In 2015, the NEA awarded a grant of $50,000 to FITV/Media Burn for a project dedicated to digitizing and creating access to 239 videotapes from three rare, unfinished or previously unreleased collections from the Kartemquin Films archives that document artistic communities and the role of art in society. The three collections include A Year on Teen Street (1996), Chicago Crossings (1994), and When Art Makes a Difference (1991). More details about this project can be found on Media Burn’s blog.

    To learn more about Media Burn Archive, please visit http://mediaburn.org/.


    Do you have a story about your federally funded project and its significance to your community? Submit your stories to info@chicagoarchivists.org.


     



  • 15 May 2017 2:10 PM | Hathaway Hester (Administrator)

    Thank you to everyone who attended CAA mini-MAC at CPL-Lincoln Belmont on May 2nd. Twenty-two people joined us to hear from Chicago-area colleagues who presented at MAC. CAA would like to thank the panelists who dedicated their time and expertise to this great program: Joanna Russ, Morgen MacIntosh-Hodgetts, Anita Mechler, Julie Wroblewski, and Laura Alagna. Those who attended also grabbed a peek at the promo video for MAC Chicago 2018. Panelists and attendees gathered afterwards to chat with colleagues at The Green Lady. This program was so great it left those who attended a little sad that MAC will be in Chicago next year…but only a little.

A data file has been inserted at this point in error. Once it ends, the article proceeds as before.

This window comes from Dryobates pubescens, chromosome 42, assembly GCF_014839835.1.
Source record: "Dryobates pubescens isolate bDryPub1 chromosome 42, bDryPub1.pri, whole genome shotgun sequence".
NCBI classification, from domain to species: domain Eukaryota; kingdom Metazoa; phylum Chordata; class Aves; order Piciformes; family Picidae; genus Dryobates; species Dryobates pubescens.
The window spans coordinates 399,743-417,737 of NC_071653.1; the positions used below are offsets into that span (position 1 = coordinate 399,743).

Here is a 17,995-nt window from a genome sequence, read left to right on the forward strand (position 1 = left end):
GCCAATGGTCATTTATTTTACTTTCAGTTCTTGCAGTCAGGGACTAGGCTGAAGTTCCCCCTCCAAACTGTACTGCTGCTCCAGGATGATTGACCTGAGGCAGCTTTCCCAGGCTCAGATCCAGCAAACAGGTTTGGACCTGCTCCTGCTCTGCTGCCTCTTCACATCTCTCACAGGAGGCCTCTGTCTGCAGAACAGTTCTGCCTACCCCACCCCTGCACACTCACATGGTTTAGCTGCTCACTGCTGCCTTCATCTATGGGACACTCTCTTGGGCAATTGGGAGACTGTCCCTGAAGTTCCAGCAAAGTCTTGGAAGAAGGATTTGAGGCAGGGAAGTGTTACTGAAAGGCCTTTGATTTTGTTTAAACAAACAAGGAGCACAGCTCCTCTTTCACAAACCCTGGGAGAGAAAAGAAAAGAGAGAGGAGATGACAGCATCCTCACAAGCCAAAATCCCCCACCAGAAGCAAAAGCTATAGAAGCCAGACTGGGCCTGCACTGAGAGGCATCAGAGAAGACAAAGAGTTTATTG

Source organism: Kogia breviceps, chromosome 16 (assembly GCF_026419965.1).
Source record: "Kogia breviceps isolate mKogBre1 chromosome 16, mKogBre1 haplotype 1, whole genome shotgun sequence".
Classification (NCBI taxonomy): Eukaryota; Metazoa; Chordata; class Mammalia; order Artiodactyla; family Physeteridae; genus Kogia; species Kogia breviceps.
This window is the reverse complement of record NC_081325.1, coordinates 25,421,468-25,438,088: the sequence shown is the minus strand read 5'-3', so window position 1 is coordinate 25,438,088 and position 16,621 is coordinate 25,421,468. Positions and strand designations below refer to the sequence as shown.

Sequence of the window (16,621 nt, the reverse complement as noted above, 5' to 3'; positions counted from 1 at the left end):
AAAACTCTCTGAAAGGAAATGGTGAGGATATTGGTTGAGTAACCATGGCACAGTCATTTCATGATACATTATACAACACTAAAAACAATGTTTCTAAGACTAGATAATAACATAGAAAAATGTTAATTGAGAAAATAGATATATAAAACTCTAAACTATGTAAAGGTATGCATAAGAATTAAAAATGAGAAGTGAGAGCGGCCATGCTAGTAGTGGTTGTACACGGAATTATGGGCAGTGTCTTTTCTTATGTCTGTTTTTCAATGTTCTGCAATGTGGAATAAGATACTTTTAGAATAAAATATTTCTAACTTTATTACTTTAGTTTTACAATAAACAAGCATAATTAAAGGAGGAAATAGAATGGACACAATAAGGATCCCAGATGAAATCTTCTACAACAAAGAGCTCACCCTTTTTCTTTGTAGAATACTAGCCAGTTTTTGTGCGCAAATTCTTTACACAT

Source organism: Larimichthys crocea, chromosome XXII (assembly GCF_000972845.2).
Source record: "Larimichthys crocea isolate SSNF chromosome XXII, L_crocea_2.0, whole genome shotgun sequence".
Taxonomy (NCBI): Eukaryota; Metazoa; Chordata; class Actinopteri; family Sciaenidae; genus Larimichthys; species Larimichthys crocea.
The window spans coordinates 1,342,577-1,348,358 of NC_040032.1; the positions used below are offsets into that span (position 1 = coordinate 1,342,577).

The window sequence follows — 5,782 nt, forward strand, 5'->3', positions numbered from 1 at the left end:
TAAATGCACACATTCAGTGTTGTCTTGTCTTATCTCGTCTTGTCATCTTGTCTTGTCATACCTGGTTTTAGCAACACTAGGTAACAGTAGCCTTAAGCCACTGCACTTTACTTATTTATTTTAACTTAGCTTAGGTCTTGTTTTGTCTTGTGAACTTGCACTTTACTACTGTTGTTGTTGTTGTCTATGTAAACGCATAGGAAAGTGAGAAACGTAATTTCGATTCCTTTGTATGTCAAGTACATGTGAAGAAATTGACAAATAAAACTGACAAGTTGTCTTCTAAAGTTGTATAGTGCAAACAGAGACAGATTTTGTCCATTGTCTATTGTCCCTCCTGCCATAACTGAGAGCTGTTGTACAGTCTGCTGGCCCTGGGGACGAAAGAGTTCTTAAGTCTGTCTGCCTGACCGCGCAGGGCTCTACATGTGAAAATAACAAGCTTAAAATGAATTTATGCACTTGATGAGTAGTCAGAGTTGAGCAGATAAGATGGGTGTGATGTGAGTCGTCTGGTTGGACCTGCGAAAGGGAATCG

Didn't make it to this event? Don't worry - there will be more events throughout the year at a variety of dates, times, and locations.  Stay tuned for more event announcements from CAA. -Amber Dushman

  • 09 May 2017 9:58 AM | Erin Matson (Administrator)
    Thank you to everyone who attended the CAA tour of the Lenhardt Library at the Chicago Botanic Garden on April 25th. 13 people joined us to learn about their amazing collections. Thank you to Leora Siegel, Senior Director of the Lenhardt Library for hosting us!

    Didn't make it to this event? Don't worry - there will be more events throughout the year at a variety of dates, times, and locations. Coming soon:




  • 01 May 2017 8:17 PM | Erin Matson (Administrator)

    Many of Chicago’s cultural institutions have used grants from the National Endowment for the Arts, the National Endowment for the Humanities, and the Institute of Museum and Library Services to preserve, promote, and provide access to their collections. In response to the proposed elimination of funding for these federal agencies, CAA asked members to submit stories highlighting the projects that their institutions have undertaken with support from the NEH, NEA, and IMLS. As of Monday, May 1, the newly proposed budget would not cut funding to these organizations, and in fact would slightly increase these budgets. This will be need to be officially approved by lawmakers on May 5th. We will continue to post these stories in the hopes that they will inspire a dialog among Chicagoans about how we can continue to advocate for and protect our cultural heritage.

    Today’s submission is from the Chicago Film Archives (CFA), who has depended upon the NEH and NEA funding for operational and special arts and preservation projects throughout its 13-year existence.